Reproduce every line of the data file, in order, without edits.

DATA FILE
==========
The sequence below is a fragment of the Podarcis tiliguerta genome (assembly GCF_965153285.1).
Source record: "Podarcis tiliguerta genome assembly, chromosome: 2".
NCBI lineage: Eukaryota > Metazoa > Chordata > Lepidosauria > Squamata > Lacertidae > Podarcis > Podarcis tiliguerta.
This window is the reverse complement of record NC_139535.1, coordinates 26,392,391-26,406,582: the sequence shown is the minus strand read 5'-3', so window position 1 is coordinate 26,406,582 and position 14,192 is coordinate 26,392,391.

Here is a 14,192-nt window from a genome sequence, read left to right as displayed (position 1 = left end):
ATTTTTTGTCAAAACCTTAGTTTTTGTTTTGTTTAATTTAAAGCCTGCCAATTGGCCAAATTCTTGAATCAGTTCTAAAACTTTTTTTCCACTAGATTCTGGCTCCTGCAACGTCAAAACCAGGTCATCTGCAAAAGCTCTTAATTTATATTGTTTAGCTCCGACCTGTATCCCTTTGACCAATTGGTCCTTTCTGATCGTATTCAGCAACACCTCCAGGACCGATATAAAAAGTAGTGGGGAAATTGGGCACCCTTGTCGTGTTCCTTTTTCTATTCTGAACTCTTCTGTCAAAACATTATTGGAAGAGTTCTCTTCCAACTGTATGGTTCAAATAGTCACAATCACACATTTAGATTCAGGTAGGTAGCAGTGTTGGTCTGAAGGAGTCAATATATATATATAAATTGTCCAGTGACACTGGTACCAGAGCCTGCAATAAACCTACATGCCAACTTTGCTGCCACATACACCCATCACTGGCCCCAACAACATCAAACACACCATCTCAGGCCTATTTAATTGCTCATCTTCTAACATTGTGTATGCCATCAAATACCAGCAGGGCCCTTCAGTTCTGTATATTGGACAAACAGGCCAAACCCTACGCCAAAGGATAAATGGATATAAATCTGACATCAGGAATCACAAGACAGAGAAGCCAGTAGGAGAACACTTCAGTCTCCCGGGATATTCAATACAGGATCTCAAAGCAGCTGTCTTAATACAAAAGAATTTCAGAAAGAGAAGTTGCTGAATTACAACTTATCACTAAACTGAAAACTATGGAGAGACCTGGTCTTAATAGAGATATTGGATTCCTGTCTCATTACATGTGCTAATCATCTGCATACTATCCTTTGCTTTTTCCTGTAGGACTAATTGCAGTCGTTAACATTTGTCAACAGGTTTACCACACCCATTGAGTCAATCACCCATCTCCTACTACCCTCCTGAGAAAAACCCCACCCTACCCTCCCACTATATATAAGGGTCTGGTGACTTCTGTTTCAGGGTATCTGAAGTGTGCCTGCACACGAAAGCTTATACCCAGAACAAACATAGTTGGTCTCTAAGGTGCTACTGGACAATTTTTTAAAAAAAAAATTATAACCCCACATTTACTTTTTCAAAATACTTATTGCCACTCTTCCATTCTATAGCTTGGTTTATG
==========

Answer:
The sequence below is a fragment of the Podarcis tiliguerta genome (assembly GCF_965153285.1).
Source record: "Podarcis tiliguerta genome assembly, chromosome: 2".
NCBI lineage: Eukaryota > Metazoa > Chordata > Lepidosauria > Squamata > Lacertidae > Podarcis > Podarcis tiliguerta.
This window is the reverse complement of record NC_139535.1, coordinates 26,392,391-26,406,582: the sequence shown is the minus strand read 5'-3', so window position 1 is coordinate 26,406,582 and position 14,192 is coordinate 26,392,391.

Here is a 14,192-nt window from a genome sequence, read left to right as displayed (position 1 = left end):
ATTTTTTGTCAAAACCTTAGTTTTTGTTTTGTTTAATTTAAAGCCTGCCAATTGGCCAAATTCTTGAATCAGTTCTAAAACTTTTTTTCCACTAGATTCTGGCTCCTGCAACGTCAAAACCAGGTCATCTGCAAAAGCTCTTAATTTATATTGTTTAGCTCCGACCTGTATCCCTTTGACCAATTGGTCCTTTCTGATCGTATTCAGCAACACCTCCAGGACCGATATAAAAAGTAGTGGGGAAATTGGGCACCCTTGTCGTGTTCCTTTTTCTATTCTGAACTCTTCTGTCAAAACATTATTGGAAGAGTTCTCTTCCAACTGTATGGTTCAAATAGTCACAATCACACATTTAGATTCAGGTAGGTAGCAGTGTTGGTCTGAAGGAGTCAATATATATATATAAATTGTCCAGTGACACTGGTACCAGAGCCTGCAATAAACCTACATGCCAACTTTGCTGCCACATACACCCATCACTGGCCCCAACAACATCAAACACACCATCTCAGGCCTATTTAATTGCTCATCTTCTAACATTGTGTATGCCATCAAATACCAGCAGGGCCCTTCAGTTCTGTATATTGGACAAACAGGCCAAACCCTACGCCAAAGGATAAATGGATATAAATCTGACATCAGGAATCACAAGACAGAGAAGCCAGTAGGAGAACACTTCAGTCTCCCGGGATATTCAATACAGGATCTCAAAGCAGCTGTCTTAATACAAAAGAATTTCAGAAAGAGAAGTTGCTGAATTACAACTTATCACTAAACTGAAAACTATGGAGAGACCTGGTCTTAATAGAGATATTGGATTCCTGTCTCATTACATGTGCTAATCATCTGCATACTATCCTTTGCTTTTTCCTGTAGGACTAATTGCAGTCGTTAACATTTGTCAACAGGTTTACCACACCCATTGAGTCAATCACCCATCTCCTACTACCCTCCTGAGAAAAACCCCACCCTACCCTCCCACTATATATAAGGGTCTGGTGACTTCTGTTTCAGGGTATCTGAAGTGTGCCTGCACACGAAAGCTTATACCCAGAACAAACATAGTTGGTCTCTAAGGTGCTACTGGACAATTTTTTAAAAAAAAAATTATAACCCCACATTTACTTTTTCAAAATACTTATTGCCACTCTTCCATTCTATAGCTTGGTTTATG